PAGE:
If you’ve never looked at your business’ financial statements before, it might surprise you to find a liability account in your books called “accrued expenses.” How can an expense be a liability? Is it bad that you have accrued expenses? And how do you pay for them?
Here we’ll go over what exactly accrued expenses are, how to account for them using journal entries, and what they mean for your bookkeeping and accounting operation.
What are accrued expenses?
An accrued expense is an expense that has been incurred, but not yet paid for.
There are all kinds of accrued expenses your business might be accumulating without you even knowing it: unpaid vacation pay, unreimbursed employee travel expenses, utilities you’ve used but haven’t been billed for, etc.
Accrued expenses are short-term or current liabilities that you can find on your company’s balance sheet and general ledger. Depending on your accounting system and accountant, they might also be called accrued liabilities or spontaneous liabilities.
But hold on a second: how is it possible to incur an expense without paying for it? The answer is accrual accounting.
Cash basis accounting vs. accrual accounting
You only record accrued expenses in your books if you run your business under the accrual basis of accounting.
If you run your business under cash accounting, you record expenses the moment you pay for them, and you won’t have accrued expenses in your books.
What’s the difference between cash and accrual accounting? It mainly has to do with timing:
- Cash accounting recognizes revenue and expenses only when money changes hands
- Accrual accounting recognizes revenue when it’s earned, and expenses when they’re incurred (but not paid)
Why are accrued expenses important?
Recording accrued expenses (as opposed to sticking with cash basis accounting) can have a big impact on the way your business reports its revenues.
For example, let’s say you did all of the following in the same month:
- Sent out an invoice for $2,000 for a web design project completed this month
- Received a bill for $4,000 in developer fees for work done this month
- Sent a $2,000 invoice for a deposit for a project you intent to start the following month
- Paid $500 in fees for a bill you received last month
- Received $1,000 from a client for a project that was invoiced last month
Using the cash basis method, the profit for this month would be $500 ($1,000 in income minus $500 in fees).
Using the accrual method, you would record a loss of $2,000 for this month ($2,000 in income minus $4,000 in accounts payable).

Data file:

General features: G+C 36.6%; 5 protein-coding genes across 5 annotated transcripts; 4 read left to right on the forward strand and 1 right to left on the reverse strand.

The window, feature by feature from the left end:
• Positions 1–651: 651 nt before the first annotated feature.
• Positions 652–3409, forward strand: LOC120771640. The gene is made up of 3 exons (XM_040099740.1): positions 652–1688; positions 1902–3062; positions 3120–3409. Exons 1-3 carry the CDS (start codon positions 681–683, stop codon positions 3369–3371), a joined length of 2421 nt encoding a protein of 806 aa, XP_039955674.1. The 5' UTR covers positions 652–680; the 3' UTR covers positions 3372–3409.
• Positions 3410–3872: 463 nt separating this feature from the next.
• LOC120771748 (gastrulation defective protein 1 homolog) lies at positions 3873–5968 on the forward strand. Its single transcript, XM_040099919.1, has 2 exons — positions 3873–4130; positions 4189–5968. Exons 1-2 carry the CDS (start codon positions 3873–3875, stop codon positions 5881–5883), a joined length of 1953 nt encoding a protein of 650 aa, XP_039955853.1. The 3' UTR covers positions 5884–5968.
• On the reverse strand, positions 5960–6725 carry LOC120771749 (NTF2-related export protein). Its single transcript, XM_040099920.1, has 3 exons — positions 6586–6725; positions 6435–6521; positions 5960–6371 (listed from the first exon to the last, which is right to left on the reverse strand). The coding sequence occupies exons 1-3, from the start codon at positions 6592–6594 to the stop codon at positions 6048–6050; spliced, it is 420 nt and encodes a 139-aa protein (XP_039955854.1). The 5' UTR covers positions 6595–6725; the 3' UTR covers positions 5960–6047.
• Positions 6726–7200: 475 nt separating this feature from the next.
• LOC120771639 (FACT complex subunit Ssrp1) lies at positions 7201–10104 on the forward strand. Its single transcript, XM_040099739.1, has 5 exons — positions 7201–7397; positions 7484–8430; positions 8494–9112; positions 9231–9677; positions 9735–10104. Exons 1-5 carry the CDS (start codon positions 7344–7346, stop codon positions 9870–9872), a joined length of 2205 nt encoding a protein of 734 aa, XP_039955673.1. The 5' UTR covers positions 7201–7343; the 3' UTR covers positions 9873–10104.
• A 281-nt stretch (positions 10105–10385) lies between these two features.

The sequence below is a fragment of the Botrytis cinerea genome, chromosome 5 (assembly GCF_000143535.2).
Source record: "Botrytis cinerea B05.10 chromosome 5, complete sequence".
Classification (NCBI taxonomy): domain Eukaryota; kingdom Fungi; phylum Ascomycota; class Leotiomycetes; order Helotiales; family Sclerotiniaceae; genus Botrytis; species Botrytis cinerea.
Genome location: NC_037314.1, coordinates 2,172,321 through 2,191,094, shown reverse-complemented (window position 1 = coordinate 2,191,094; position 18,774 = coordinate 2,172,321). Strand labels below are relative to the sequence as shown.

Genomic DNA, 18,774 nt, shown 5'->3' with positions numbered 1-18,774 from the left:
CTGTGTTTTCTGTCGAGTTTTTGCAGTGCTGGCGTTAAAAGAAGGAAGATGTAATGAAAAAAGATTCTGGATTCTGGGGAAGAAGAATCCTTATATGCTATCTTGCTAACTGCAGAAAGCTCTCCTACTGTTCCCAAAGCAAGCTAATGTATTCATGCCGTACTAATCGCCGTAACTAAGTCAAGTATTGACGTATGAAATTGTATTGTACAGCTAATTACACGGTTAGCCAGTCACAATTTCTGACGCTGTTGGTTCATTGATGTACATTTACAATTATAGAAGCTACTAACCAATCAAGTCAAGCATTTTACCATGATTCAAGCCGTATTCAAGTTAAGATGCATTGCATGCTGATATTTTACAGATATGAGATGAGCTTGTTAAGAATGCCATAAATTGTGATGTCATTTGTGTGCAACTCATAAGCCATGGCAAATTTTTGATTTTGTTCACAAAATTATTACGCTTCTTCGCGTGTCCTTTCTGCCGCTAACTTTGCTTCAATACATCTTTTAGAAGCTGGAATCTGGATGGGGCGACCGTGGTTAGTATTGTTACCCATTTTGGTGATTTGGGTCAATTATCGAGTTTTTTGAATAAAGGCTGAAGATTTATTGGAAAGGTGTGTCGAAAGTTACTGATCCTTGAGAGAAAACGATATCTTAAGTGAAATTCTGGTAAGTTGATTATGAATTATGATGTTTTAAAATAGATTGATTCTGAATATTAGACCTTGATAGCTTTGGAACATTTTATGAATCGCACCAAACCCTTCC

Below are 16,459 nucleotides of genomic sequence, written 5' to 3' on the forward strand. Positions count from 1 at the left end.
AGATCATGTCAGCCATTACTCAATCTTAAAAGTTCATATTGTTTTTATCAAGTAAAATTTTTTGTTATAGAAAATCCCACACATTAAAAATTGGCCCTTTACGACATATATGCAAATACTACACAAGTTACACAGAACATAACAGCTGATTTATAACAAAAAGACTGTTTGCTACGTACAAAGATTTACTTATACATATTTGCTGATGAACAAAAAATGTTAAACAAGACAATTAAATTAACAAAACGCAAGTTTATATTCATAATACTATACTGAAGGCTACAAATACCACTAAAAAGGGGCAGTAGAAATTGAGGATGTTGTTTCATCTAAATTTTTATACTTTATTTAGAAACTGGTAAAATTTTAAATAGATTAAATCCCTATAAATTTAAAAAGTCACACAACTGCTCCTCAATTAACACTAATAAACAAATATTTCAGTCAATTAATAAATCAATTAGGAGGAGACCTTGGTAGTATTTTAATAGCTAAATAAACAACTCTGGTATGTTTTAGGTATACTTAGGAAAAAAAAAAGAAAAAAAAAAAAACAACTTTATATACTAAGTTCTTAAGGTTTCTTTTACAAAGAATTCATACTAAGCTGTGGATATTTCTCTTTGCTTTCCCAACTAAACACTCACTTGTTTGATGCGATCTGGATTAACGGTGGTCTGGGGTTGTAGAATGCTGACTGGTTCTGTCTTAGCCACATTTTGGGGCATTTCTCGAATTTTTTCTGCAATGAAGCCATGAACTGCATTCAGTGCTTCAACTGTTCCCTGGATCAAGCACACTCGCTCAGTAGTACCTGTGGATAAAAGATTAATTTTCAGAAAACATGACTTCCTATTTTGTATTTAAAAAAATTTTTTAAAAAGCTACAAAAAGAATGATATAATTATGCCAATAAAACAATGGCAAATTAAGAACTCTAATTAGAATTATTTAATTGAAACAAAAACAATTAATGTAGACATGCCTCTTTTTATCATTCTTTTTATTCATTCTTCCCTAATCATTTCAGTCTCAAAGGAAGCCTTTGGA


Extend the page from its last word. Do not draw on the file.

Examples of accrued expenses
Any expense you record now but plan to pay for at a later date creates an accrued expense account in your books. An example of an accrued expense might include:
- Bonuses, salaries or wages payable
- Unused vacation or sick days
- Cost of future customer warranty payments, returns or repairs
- Unpaid, accrued interest payable
- Utilities expenses that won’t be billed until the following month
- Anything you’ve purchased but haven’t received an invoice for yet
How to record adjusting journal entries for accrued expenses
Let’s say your business, a combination bookshop, record store and taqueria, rents a brand spanking new street-level retail space. You’ve signed a lease where you agreed to pay the landlord $3,000 a month, picked up your keys, and started moving in your equipment. So far so good.
Fast forward to the end of the month (let’s say it’s February), and you still haven’t heard from the landlord about payment. In fact, you’re having trouble getting a hold of them. She won’t pick up the phone or answer her email, and her answering machine says she’s in Cuba.
You look over the lease and realize it doesn’t actually specify how the landlord would like to get paid or where to send the money. March 1st rolls around and there’s still no word from her. It becomes clear that you won’t be able to pay the landlord for the first month of rent until she gets back in touch with you.
However, because you use the accrual basis of accounting, your books will still need to reflect the rent expense. So you make the following adjusting entry in your books:
You now carry $3,000 in accrued expenses on your books, to reflect the $3,000 you owe the landlord.
Now let’s say the landlord gets in touch a week later.
“Sorry” she says, “I’ve been relaxing on the beach all week and completely forgot about this. Mind sending me an e-transfer when you get a chance?”
You agree, she deposits the money into her account, and the rent expense has finally been paid. To close out the accrued expense on your books, you’d make the following journal entry: